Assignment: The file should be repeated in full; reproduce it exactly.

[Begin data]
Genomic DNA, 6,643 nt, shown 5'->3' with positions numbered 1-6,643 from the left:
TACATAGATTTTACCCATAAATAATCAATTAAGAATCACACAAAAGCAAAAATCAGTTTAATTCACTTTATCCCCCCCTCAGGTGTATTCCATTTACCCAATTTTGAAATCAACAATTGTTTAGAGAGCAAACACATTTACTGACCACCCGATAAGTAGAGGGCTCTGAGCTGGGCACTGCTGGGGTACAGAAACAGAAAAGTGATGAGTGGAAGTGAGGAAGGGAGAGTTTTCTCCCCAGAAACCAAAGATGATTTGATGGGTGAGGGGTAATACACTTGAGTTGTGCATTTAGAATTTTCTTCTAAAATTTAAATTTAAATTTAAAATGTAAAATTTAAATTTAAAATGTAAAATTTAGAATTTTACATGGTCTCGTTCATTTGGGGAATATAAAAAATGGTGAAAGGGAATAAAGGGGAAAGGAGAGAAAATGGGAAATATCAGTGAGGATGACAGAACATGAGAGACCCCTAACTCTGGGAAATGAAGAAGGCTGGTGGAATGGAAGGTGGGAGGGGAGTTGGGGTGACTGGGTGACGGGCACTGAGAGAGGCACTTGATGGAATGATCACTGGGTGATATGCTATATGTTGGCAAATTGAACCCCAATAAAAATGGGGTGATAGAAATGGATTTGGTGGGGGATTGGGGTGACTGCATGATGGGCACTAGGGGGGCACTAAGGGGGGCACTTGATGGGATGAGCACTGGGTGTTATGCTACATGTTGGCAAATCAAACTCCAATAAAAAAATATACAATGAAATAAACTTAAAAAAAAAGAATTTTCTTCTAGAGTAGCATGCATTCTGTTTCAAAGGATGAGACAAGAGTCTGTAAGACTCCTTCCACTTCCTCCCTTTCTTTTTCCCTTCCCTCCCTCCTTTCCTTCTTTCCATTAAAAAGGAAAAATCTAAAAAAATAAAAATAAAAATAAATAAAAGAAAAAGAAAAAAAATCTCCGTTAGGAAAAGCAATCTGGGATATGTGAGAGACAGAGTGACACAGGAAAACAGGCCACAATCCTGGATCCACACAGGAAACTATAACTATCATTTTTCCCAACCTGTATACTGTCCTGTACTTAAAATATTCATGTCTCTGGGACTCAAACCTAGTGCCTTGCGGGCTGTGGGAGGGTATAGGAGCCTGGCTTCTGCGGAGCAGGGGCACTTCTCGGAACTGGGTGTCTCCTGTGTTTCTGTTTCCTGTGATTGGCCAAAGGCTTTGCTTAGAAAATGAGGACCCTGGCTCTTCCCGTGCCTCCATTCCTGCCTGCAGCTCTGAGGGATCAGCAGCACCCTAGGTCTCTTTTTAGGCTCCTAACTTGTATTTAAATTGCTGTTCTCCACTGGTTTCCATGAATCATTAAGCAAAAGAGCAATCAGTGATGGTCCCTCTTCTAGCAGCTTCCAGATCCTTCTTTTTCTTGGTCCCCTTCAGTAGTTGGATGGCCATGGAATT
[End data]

Genomic DNA, 6,643 nt, shown 5'->3' with positions numbered 1-6,643 from the left:
TACATAGATTTTACCCATAAATAATCAATTAAGAATCACACAAAAGCAAAAATCAGTTTAATTCACTTTATCCCCCCCTCAGGTGTATTCCATTTACCCAATTTTGAAATCAACAATTGTTTAGAGAGCAAACACATTTACTGACCACCCGATAAGTAGAGGGCTCTGAGCTGGGCACTGCTGGGGTACAGAAACAGAAAAGTGATGAGTGGAAGTGAGGAAGGGAGAGTTTTCTCCCCAGAAACCAAAGATGATTTGATGGGTGAGGGGTAATACACTTGAGTTGTGCATTTAGAATTTTCTTCTAAAATTTAAATTTAAATTTAAAATGTAAAATTTAAATTTAAAATGTAAAATTTAGAATTTTACATGGTCTCGTTCATTTGGGGAATATAAAAAATGGTGAAAGGGAATAAAGGGGAAAGGAGAGAAAATGGGAAATATCAGTGAGGATGACAGAACATGAGAGACCCCTAACTCTGGGAAATGAAGAAGGCTGGTGGAATGGAAGGTGGGAGGGGAGTTGGGGTGACTGGGTGACGGGCACTGAGAGAGGCACTTGATGGAATGATCACTGGGTGATATGCTATATGTTGGCAAATTGAACCCCAATAAAAATGGGGTGATAGAAATGGATTTGGTGGGGGATTGGGGTGACTGCATGATGGGCACTAGGGGGGCACTAAGGGGGGCACTTGATGGGATGAGCACTGGGTGTTATGCTACATGTTGGCAAATCAAACTCCAATAAAAAAATATACAATGAAATAAACTTAAAAAAAAAGAATTTTCTTCTAGAGTAGCATGCATTCTGTTTCAAAGGATGAGACAAGAGTCTGTAAGACTCCTTCCACTTCCTCCCTTTCTTTTTCCCTTCCCTCCCTCCTTTCCTTCTTTCCATTAAAAAGGAAAAATCTAAAAAAATAAAAATAAAAATAAATAAAAGAAAAAGAAAAAAAATCTCCGTTAGGAAAAGCAATCTGGGATATGTGAGAGACAGAGTGACACAGGAAAACAGGCCACAATCCTGGATCCACACAGGAAACTATAACTATCATTTTTCCCAACCTGTATACTGTCCTGTACTTAAAATATTCATGTCTCTGGGACTCAAACCTAGTGCCTTGCGGGCTGTGGGAGGGTATAGGAGCCTGGCTTCTGCGGAGCAGGGGCACTTCTCGGAACTGGGTGTCTCCTGTGTTTCTGTTTCCTGTGATTGGCCAAAGGCTTTGCTTAGAAAATGAGGACCCTGGCTCTTCCCGTGCCTCCATTCCTGCCTGCAGCTCTGAGGGATCAGCAGCACCCTAGGTCTCTTTTTAGGCTCCTAACTTGTATTTAAATTGCTGTTCTCCACTGGTTTCCATGAATCATTAAGCAAAAGAGCAATCAGTGATGGTCCCTCTTCTAGCAGCTTCCAGATCCTTCTTTTTCTTGGTCCCCTTCAGTAGTTGGATGGCCATGGAATT